Newest Review: ... proves top have eccentric capabilities. When the creepy and dangerous Messrs Croup and Vandemar come looking for Door at Richard's flat, ... more
'With cities, as with people, the condition of the bowels is all-important'
Neverwhere - Neil Gaiman
Member Name: pmcds
Neverwhere - Neil Gaiman
Advantages: Everything: characters, location, speed and descriptives, action
Disadvantages: Nothing, absolutely nothing
Richard Mayhew is a pretty boring, average human being. Moving from Scotland to London, he finds himself oppressed by a fiancee who loves her status more than she loves him; a job where he is made fun of rather than appreciated, mainly by his 'best mate'; and generally not much of a direction about him, so much so that he forgets even the simplest of things. A bit wet, Richard is then an unlikely hero when out for a crucial dinner date where he is about to meet fiancee Jessica's high powered businessman father when a strange girl falls unconscious on the pavement in front of them. Eever keen to do 'the right thing', Richard refuses to continue, insisting on helping the girl to somewhere she can be looked after, even at the expense of his relationship on such a crucial evening.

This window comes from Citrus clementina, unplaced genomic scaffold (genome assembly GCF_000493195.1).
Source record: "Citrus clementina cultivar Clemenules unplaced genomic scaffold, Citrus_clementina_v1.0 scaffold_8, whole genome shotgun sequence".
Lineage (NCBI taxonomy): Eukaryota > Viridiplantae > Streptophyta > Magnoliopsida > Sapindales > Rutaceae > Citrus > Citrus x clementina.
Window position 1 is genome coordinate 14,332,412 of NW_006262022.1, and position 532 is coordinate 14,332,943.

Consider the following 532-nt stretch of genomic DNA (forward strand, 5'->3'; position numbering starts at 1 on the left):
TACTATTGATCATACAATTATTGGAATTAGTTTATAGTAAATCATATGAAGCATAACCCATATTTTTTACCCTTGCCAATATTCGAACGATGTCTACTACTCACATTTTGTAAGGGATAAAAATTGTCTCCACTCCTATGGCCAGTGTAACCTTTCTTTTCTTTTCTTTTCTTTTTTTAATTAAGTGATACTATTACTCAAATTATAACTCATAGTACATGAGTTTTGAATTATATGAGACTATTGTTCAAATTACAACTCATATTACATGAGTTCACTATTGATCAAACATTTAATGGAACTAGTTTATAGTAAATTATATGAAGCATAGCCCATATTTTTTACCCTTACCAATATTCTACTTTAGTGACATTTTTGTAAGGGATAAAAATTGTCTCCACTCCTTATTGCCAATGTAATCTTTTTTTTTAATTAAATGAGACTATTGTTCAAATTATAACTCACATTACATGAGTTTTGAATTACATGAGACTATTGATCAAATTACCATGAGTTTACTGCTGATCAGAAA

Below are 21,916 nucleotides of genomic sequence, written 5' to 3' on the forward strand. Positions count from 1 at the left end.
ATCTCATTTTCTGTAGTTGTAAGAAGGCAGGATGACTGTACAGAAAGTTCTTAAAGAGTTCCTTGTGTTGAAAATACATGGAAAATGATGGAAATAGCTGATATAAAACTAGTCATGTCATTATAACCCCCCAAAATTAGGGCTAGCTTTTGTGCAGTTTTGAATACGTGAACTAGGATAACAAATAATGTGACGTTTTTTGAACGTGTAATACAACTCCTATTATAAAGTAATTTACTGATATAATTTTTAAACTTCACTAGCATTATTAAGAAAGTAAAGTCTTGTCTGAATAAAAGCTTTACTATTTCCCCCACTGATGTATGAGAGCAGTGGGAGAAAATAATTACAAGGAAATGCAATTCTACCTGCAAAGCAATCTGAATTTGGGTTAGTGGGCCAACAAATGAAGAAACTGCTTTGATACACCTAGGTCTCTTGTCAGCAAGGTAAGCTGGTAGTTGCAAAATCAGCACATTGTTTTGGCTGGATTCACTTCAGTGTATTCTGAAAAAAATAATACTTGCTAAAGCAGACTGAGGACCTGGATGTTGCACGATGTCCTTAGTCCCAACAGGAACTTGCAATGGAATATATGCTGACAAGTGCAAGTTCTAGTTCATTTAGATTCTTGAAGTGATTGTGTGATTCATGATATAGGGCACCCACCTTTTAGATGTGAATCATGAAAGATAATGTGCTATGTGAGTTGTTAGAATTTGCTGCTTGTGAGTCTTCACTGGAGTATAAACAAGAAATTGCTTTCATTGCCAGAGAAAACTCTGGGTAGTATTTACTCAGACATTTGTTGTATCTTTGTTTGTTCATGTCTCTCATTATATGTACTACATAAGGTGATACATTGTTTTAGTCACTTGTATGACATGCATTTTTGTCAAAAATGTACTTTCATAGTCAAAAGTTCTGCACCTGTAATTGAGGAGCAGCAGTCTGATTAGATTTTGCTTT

Thus ensues a strange situation where the girl, Door (short for Doreen, apparently) proves top have eccentric capabilities. When the creepy and dangerous Messrs Croup and Vandemar come looking for Door at Richard's flat, the two of them narrowly escape, and following the girl's weird ability to transport them from place to place through any old door, Richard must suspend belief entirely as he enters the world of London Below, where everyone and everything is unseen by those in London Above. In short, there co-exists an entirely separate world right on top of ours, where various London Underground stations are actually people (there actually IS an Angel called Islington; the Black Friars are important Below Guardians and Hammersmith can make you anything with his hammer and anvil - what a genius), people called Rat People talk to rats who are particularly intelligent and helpful creatures and there is a great conspiracy with a villain who is as yet undisclosed but wants to capture Door. Richard is sucked in, a weak minded man persuaded by a lot of nonsense that's just, well...not nonsense at all.